Information would still be required, though, to determine whether recycling can really be helpful to water quality. What about the carbon footprints for the lifecycles of virgin plastics versus that of recycled plastics? There are several types of plastic, but for our purposes, we will look specifically at the most popularly used for beverage bottles, polyethylene terephthalate (PET). Whether because it is one of the most commonly used commercial plastics or because it is less confusing to recycle, PET is also the most commonly recycled type of plastic. Even given that, at a recovery rate of only 28.6% as of 2021 (Resource Recycling Editorial Staff, 2023) [TC5], there is still a lot to be desired. One study that measured the carbon footprint difference between virgin PET and recycled PET noted a 5.5-fold difference with the recycled material being the clear winner of the smaller footprint. While the production of the virgin plastic was estimated to have caused about 2.008 kilograms of carbon dioxide per kilogram produced, the recycled plastic was only estimated to have caused about 0.54 kilograms per kilogram produced (Storm, 2017) [TC6].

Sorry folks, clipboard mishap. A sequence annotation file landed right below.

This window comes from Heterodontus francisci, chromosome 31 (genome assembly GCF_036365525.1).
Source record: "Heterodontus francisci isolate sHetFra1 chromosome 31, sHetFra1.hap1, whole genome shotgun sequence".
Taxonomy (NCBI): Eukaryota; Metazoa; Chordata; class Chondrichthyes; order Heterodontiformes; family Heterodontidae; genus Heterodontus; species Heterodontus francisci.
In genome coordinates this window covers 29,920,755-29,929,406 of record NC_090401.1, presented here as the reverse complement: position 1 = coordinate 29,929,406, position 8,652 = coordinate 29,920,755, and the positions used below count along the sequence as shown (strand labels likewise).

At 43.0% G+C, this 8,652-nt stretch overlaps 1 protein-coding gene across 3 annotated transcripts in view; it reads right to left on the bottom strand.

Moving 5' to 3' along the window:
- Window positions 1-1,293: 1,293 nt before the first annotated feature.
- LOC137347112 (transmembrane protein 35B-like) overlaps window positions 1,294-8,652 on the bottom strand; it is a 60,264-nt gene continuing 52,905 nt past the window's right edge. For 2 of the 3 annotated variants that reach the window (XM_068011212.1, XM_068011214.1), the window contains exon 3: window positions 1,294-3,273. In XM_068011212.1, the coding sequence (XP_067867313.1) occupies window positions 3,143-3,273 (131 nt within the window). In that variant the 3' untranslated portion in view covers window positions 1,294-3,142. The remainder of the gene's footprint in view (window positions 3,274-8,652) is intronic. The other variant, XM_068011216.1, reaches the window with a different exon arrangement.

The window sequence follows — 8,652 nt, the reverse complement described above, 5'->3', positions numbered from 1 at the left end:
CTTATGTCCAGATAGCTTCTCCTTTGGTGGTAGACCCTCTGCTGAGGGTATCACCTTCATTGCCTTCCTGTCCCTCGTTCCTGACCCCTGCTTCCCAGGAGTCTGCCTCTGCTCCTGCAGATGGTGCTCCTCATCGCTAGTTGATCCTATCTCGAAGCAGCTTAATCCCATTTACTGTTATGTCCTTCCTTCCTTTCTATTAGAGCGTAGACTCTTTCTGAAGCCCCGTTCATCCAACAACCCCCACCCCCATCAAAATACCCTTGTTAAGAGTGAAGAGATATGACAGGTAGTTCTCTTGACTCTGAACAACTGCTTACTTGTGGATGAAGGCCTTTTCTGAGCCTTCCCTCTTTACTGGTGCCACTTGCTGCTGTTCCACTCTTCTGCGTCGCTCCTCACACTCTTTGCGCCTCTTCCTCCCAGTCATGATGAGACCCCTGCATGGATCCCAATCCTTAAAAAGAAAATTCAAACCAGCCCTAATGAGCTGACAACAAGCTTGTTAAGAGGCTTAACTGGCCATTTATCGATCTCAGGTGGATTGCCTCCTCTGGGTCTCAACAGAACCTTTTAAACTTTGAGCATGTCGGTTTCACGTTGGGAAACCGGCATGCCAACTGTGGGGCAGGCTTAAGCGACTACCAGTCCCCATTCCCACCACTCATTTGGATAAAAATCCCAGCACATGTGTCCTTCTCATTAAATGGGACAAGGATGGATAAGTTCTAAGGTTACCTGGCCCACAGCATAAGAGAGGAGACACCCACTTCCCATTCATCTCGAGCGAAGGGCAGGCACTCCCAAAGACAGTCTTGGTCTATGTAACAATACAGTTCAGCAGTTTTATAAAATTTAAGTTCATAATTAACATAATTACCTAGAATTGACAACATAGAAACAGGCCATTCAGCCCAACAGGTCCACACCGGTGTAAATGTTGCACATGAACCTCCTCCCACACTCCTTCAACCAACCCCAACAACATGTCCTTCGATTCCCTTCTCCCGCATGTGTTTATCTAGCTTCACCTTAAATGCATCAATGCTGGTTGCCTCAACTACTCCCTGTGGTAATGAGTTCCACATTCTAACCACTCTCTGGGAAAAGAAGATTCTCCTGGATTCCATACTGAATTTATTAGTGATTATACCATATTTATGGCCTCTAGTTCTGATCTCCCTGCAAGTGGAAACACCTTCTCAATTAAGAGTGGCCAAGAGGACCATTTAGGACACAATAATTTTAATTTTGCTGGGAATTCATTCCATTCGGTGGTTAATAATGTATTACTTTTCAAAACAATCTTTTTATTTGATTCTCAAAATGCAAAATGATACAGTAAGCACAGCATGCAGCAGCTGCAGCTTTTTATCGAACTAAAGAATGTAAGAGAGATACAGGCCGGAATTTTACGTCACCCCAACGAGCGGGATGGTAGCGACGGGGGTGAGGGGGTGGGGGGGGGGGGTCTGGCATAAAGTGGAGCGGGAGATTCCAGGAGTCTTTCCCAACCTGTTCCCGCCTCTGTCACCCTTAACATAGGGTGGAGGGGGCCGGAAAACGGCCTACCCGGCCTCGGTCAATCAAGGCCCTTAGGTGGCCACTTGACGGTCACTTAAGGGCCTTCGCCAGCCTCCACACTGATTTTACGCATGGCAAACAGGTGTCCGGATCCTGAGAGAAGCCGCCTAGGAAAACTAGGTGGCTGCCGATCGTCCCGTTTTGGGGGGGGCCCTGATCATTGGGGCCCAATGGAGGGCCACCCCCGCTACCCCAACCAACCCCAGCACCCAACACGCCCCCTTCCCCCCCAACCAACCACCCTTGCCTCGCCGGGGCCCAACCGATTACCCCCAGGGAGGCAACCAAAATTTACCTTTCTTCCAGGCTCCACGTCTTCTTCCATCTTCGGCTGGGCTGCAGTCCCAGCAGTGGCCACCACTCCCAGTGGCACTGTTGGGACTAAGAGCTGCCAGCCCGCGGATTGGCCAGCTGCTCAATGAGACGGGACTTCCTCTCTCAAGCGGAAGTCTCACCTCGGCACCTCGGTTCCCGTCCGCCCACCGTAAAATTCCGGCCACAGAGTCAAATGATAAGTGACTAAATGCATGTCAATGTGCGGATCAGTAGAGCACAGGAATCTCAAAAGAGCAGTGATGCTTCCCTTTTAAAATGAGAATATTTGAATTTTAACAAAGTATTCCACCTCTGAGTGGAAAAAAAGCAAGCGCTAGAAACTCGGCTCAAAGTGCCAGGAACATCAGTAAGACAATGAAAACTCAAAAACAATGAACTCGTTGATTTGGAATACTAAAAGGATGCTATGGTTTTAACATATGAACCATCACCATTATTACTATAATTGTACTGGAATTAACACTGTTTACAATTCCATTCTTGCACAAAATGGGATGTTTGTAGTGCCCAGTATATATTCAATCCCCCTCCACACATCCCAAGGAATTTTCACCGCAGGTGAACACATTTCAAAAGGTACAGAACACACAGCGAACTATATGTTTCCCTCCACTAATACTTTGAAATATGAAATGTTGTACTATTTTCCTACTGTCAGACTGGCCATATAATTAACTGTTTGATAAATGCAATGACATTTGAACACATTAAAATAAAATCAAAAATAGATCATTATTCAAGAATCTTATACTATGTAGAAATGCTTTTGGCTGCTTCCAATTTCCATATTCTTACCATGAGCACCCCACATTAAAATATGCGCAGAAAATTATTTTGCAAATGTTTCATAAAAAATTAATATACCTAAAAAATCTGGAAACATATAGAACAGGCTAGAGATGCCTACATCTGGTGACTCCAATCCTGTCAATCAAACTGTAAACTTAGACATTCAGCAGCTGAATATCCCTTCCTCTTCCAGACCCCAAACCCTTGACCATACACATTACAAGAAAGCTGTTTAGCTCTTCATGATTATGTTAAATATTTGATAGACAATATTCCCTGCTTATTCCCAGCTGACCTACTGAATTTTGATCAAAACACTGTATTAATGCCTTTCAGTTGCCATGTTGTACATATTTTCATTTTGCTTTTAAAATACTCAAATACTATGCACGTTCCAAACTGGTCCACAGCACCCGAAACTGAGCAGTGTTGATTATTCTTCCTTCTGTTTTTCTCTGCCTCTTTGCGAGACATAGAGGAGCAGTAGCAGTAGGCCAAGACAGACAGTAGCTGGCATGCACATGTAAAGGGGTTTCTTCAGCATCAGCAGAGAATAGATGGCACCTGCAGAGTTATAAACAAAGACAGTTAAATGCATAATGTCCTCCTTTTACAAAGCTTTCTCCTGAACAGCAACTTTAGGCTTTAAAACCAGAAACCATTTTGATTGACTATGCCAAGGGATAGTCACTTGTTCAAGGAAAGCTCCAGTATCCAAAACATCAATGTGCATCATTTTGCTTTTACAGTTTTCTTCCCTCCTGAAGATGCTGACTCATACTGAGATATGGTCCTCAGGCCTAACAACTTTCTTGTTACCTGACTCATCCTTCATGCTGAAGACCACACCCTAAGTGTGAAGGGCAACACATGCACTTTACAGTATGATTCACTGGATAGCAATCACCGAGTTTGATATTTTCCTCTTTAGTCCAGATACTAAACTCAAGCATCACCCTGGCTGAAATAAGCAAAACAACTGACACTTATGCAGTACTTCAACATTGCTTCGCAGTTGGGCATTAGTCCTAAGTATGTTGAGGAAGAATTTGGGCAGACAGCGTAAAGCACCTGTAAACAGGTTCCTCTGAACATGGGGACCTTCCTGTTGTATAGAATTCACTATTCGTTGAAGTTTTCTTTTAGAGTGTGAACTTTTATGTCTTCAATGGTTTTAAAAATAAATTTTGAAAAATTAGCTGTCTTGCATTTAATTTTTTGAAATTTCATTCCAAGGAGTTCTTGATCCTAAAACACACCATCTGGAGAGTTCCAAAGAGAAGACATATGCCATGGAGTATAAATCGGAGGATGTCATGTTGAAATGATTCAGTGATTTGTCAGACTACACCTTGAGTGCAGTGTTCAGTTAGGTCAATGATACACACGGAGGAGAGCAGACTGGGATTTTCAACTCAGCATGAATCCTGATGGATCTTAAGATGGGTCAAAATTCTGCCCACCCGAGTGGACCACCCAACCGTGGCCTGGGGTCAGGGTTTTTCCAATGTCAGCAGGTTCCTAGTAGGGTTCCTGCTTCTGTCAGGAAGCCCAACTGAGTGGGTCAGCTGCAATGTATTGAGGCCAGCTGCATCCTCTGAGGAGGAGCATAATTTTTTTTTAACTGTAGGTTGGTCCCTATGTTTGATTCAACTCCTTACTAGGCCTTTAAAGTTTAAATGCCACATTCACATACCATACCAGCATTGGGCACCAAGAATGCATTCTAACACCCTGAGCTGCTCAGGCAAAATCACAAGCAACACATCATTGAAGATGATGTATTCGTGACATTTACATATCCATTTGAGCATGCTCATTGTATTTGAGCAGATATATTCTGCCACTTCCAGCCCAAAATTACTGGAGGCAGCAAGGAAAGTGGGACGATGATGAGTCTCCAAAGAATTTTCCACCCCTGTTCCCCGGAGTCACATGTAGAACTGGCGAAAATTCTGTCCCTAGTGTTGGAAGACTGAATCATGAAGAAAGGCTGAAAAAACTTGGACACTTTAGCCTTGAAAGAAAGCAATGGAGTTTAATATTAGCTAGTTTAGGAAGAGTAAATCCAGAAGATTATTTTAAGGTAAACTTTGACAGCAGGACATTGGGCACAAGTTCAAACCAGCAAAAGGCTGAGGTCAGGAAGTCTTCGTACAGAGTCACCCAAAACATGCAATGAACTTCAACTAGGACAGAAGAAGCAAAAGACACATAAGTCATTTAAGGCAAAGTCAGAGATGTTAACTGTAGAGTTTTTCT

All this being said, there is still a better solution to the plastic problem: buy less plastic. While recycling is much better for our planet than creating brand new plastic, reducing consumption should always be the first step to decreasing the amount of waste we produce and living more sustainably. What we do buy we should buy responsibly, as much as possible, from producers who are aligned with sustainability. What a lot of everyday consumers don’t realize is that they have nearly all the power. When we buy items, we are essentially saying to producers that we are okay with how said items were produced. When we consciously buy more sustainable products, other businesses take note and follow suit so they can maximize their profits. After all, what is business if there are no profits? This is where individual actions can speak the loudest. As family and friends start to notice the changes one person makes, they may begin to think more about sustainability themselves. For each person that makes a change, more people will make their own changes. Collective action has to begin somewhere, why not with you?